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Poll: Interest In Roberts Up

As John Roberts faces the Senate Judiciary Committee in hearings on his nomination to Chief Justice of the United States, more Americans are following his nomination than were just a couple of weeks ago. Fifty-four percent of Americans now say they are following his appointment closely, up from 44 percent two weeks ago.

FOLLOWING ROBERTS NOMINATION?

Now
Very closely
16%
Somewhat closely
38%
Not very/not at all closely
45%

Two weeks ago
Very closely
12%
Somewhat closely
32%
Not very/not at all closely
55%

Americans do think that the elevation of Roberts' nomination from Associate Justice to Chief Justice means the Senate will need to conduct an even more thorough investigation of him during the hearings. Fifty-three percent think that since Roberts' nomination has now been elevated to Chief Justice, the Senate needs to scrutinize him more closely than they would have if he were still under consideration as an Associate Justice. Thirty-two percent think he does not deserve more scrutiny.

SHOULD SENATE SCRUTINIZE ROBERTS MORE CLOSELY FOR CHIEF JUSTICE?

Yes
53%
No
32%

Views on this question are influenced by partisanship. Sixty-three percent of Democrats think he now deserves closer scrutiny, compared to only 39 percent of Republicans.

Nearly half think it is very important that the Senate know Roberts' position on issues such as abortion and affirmative action before they vote on his confirmation as Chief Justice. Another 31 percent think that is somewhat important. Those views are unchanged from two weeks ago.

IMPORTANT SENATE KNOWS ROBERTS' VIEWS ON ISSUES

Very
46%
Somewhat
31%
Not very/not at all
22%

Twenty-one percent think that Roberts' nomination to Chief Justice instead of Associate Justice makes it more important for him to answer questions about how he would vote on specific issues, and another 65 percent think that it is just as important as it was when he was nominated to Associate Justice.

IMPORTANCE OF ROBERTS' POSITIONS ON ISSUES NOW

More important
21%
Less Important
8%
About as important
65%

When asked whether the Senate ought to confirm Roberts right now, most Americans can't offer an opinion. Twenty-six percent think he should be confirmed.

SHOULD ROBERTS BE CONFIRMED BY THE SENATE AS CHIEF JUSTICE?

Yes
26%
No
8%
Can't say
63%


Not surprisingly, Republicans (51 percent) are much more likely than Democrats (13 percent) to think Roberts ought to be confirmed. Seventy percent of Democrats can't say now whether he ought to be confirmed, as do 46% of Republicans.

Overall views of Roberts have not changed much in the last couple of weeks. Twenty-five percent have a positive impression of him, 8 percent have a negative view, but most – 66 percent -- are undecided or haven't heard enough to have an opinion. About the same number – 61 percent -- are unable to evaluate Roberts' conservatism.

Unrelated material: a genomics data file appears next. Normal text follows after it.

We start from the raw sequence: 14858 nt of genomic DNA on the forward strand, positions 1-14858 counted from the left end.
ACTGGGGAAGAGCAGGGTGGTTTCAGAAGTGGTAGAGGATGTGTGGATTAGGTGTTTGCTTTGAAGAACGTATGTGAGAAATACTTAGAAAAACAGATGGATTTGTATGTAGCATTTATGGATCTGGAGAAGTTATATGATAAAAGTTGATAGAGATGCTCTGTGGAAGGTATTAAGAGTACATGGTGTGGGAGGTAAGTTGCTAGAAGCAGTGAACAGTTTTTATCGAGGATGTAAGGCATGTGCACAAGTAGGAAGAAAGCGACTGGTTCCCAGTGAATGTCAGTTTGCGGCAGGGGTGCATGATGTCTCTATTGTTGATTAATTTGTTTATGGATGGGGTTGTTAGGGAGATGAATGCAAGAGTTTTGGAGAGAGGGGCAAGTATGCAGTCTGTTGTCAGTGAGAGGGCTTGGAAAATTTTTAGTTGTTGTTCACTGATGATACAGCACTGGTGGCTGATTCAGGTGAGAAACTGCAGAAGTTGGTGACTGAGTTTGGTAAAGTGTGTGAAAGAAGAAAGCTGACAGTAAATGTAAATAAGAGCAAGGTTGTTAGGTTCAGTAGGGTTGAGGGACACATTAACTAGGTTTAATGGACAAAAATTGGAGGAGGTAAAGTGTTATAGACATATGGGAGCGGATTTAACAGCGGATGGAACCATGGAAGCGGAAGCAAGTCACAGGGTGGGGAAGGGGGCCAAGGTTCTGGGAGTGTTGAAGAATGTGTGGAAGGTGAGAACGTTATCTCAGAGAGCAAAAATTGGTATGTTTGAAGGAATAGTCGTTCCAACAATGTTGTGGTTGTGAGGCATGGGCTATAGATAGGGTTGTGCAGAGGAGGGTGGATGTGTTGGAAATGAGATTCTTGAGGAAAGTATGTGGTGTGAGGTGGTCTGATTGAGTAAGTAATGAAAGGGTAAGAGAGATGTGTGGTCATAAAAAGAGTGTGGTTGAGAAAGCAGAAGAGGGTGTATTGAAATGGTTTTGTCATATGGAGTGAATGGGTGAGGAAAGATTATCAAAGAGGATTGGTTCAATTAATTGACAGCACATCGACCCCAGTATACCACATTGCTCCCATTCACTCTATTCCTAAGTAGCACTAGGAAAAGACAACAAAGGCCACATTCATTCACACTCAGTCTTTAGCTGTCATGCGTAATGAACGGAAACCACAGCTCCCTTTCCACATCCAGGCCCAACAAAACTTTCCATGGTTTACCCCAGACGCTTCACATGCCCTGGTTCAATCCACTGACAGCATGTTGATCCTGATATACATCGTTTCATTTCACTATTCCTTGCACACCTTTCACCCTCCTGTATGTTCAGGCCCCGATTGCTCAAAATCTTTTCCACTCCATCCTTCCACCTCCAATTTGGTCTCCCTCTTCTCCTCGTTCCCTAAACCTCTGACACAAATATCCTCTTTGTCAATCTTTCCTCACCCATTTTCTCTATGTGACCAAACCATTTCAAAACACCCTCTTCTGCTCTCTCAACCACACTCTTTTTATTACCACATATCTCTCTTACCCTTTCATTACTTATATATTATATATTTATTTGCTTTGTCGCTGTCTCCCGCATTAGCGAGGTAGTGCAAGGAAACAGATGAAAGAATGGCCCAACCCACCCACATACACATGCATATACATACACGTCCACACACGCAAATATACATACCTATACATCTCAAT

Fourteen percent think he is more conservative than they would like, 2 percent think he is not conservative enough, and 22 percent think his conservatism is about right. About two- thirds of Democrats and a similar number of Independents cannot evaluate Roberts' conservatism. Among Republicans, about half think his conservatism is about right.

POSITIONS ON THE ISSUES

Supreme Court nominees' positions on issues remain very important to Americans. Both now and two weeks ago, a majority of Americans believe the Senate ought to consider a Supreme Court nominee's positions on the issues in addition to their legal qualifications.

WHEN EVALUATING A COURT NOMINEE, SENATE SHOULD CONSIDER:

Now
Legal qualifications only
36%
Positions on issues also
54%

Two weeks ago
Legal qualifications only
33%
Positions on issues also
57%

July 2005
Legal qualifications only
46%
Positions on issues also
46%

Views are nearly identical when Americans are asked how a Chief Justice should be evaluated. Thirty-three percent think the Senate should only consider the legal qualifications of a nominee for Chief Justice, while 58 percent think the nominee's positions on the issues ought to factor into the decision.

WHEN EVALUATING A NOMINEE FOR CHIEF JUSTICE, SENATE SHOULD CONSIDER:

Legal qualifications only
33%
Positions on issues also
58%



This poll was conducted among a nationwide random sample of 1167 adults, interviewed by telephone September 9-13, 2005. The error due to sampling for results based on the entire sample could be plus or minus three percentage points. An oversample of African Americans was also conducted for this poll, for a total of 211 interviews among this group. The margin of error for African Americans is plus or minus seven points.

For detailed information on how CBS News conducts public opinion surveys, click here.

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